Enterobacter aerogenes is a Gram-negative, oxidase negative, catalase positive, citrate positive, indole negative, rod-shaped bacterium. The bacteria is approximately 1-3 microns in length, and are capable of motility via peritrichous flagella.
E. aerogenes is a nosocomial and pathogenic bacterium that causes opportunistic infections including most types of infections. The majority are sensitive to most antibiotics designed for this bacteria class, but this is complicated by their inducible resistance mechanisms, particularly lactamase, which means that they quickly become resistant to standard antibiotics during treatment, requiring a change in antibiotic to avoid worsening of the sepsis.
Some of the infections caused by E. aerogenes result from specific antibiotic treatments, venous catheter insertions, and/or surgical procedures. E. aerogenes is generally found in the human gastrointestinal tract and does not generally cause disease in healthy individuals. It has been found to live in various wastes, hygienic chemicals, and soil. The bacterium also has some commercial significance – the hydrogen gas produced during fermentation has been experimented with using molasses as the substrate.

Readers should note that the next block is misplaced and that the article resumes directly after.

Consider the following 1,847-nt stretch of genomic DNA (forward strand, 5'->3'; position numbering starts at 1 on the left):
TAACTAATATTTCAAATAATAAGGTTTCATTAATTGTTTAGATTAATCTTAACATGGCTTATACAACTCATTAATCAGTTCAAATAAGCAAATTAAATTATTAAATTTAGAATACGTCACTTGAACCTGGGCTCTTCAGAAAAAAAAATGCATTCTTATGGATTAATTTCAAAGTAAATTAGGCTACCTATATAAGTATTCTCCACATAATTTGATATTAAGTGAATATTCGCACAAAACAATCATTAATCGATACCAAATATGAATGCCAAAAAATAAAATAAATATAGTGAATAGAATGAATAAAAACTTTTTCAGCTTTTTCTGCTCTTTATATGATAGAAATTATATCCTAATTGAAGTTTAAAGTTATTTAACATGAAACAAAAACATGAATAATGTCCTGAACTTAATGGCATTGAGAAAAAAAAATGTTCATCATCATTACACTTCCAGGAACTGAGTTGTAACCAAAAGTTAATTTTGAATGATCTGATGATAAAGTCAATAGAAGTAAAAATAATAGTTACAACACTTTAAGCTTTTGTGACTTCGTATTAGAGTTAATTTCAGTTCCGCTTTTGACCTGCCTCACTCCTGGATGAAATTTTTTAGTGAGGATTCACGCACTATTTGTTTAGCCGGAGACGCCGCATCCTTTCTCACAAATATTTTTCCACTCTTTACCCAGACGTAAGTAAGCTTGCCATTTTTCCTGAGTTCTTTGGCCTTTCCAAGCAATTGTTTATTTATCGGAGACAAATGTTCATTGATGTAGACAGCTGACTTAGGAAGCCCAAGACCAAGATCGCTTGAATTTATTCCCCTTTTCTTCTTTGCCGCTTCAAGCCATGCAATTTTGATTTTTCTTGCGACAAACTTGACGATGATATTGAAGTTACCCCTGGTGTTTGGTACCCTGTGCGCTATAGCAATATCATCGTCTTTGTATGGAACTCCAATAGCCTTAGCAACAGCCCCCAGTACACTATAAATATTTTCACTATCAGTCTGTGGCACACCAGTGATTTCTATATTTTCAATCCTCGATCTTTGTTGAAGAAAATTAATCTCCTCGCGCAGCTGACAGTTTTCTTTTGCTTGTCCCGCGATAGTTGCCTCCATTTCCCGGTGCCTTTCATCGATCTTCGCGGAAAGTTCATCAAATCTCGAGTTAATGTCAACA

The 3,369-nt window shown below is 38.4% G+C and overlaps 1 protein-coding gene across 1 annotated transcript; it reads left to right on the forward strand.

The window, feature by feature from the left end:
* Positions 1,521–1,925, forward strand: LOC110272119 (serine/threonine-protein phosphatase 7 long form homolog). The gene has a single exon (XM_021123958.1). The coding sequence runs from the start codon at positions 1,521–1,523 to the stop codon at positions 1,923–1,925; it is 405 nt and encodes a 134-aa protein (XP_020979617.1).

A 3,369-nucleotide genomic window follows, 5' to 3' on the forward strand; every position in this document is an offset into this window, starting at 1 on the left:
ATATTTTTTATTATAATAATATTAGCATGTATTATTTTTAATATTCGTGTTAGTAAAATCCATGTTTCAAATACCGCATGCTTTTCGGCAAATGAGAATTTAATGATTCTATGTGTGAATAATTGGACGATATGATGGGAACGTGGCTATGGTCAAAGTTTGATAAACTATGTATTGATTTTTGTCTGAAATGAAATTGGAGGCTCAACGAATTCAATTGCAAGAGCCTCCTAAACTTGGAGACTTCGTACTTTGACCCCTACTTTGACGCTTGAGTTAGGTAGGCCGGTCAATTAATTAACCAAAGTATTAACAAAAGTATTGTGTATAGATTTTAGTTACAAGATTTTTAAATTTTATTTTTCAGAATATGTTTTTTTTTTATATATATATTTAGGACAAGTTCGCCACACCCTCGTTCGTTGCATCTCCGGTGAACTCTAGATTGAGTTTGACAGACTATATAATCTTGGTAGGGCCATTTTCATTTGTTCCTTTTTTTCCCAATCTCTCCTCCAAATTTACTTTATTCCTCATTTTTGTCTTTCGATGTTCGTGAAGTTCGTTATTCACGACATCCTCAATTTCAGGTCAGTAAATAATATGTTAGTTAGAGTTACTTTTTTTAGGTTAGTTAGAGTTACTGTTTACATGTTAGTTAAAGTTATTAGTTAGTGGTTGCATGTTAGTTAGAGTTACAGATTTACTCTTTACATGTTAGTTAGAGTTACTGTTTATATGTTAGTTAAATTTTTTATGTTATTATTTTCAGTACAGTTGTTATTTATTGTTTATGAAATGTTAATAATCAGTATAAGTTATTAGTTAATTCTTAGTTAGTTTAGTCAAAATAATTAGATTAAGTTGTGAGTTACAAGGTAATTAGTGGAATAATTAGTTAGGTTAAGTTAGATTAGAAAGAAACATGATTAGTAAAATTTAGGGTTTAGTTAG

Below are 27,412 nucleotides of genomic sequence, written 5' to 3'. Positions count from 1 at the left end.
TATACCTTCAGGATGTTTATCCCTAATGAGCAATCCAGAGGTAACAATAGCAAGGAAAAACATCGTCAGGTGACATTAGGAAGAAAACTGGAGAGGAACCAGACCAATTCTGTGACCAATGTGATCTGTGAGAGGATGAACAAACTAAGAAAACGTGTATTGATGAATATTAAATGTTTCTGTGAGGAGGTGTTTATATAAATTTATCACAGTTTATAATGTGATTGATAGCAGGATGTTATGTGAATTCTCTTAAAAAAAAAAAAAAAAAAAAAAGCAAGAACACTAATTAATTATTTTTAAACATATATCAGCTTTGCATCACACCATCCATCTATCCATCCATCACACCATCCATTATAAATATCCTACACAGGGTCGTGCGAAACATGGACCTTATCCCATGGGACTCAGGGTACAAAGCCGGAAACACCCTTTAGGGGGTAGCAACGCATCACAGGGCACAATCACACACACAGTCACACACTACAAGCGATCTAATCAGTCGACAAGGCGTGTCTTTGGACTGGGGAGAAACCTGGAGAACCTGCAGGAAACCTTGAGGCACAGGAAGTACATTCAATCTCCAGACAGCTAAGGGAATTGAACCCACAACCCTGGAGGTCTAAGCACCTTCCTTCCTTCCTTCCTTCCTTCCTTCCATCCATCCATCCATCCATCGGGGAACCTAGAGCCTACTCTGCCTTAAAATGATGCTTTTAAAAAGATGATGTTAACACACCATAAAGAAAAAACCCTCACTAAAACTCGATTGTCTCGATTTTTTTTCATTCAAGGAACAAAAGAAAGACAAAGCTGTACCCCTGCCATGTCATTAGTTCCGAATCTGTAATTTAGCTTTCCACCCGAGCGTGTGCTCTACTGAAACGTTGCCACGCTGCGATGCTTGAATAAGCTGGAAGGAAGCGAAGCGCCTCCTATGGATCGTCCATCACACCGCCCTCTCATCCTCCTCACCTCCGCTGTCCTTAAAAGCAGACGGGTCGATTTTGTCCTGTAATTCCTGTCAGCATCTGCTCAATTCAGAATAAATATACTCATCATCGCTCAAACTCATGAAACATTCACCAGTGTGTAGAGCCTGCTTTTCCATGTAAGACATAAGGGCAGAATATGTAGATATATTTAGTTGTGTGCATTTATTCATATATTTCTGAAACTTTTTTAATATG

E. aerogenes is an outstanding hydrogen producer. It is an anaerobic facultative and mesophilic bacterium that is able to consume different sugars and in contrast to cultivation of strict anaerobes, no special operation is required to remove all oxygen from the fermenter. E. aerogenes has a short doubling time and high hydrogen productivity and evolution rate. Furthermore, hydrogen production by this bacterium is not inhibited at high hydrogen partial pressures; however, its yield is lower compared to strict anaerobes like Clostridia. A theoretical maximum of 4 mol H2/mol glucose can be produced by strict anaerobic bacteria. Facultative anaerobic bacteria such as E. aerogenes have a theoretical maximum yield of 2 mol H2/mol glucose.
It may spoil maple sap and syrup.
|Identification Method||Test Result|
|Hydrogen Sulfide (TSI)||Negative|
|Growth in KCN||Positive|
|Gelatin Hydrolysis (22oC)||Negative|
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- MICROBES INVOLVED IN FOOD SPOILAGE Authors: Gabriel Chavarria, Julia Neal, Parul Shah, Katrina Pierzchala, Bryant Conger
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- Enterobacter Infections at eMedicine
- "Enterobacter aerogenes". NCBI Taxonomy Browser. 548.
- Type strain of Enterobacter aerogenes at BacDive - the Bacterial Diversity Metadatabase
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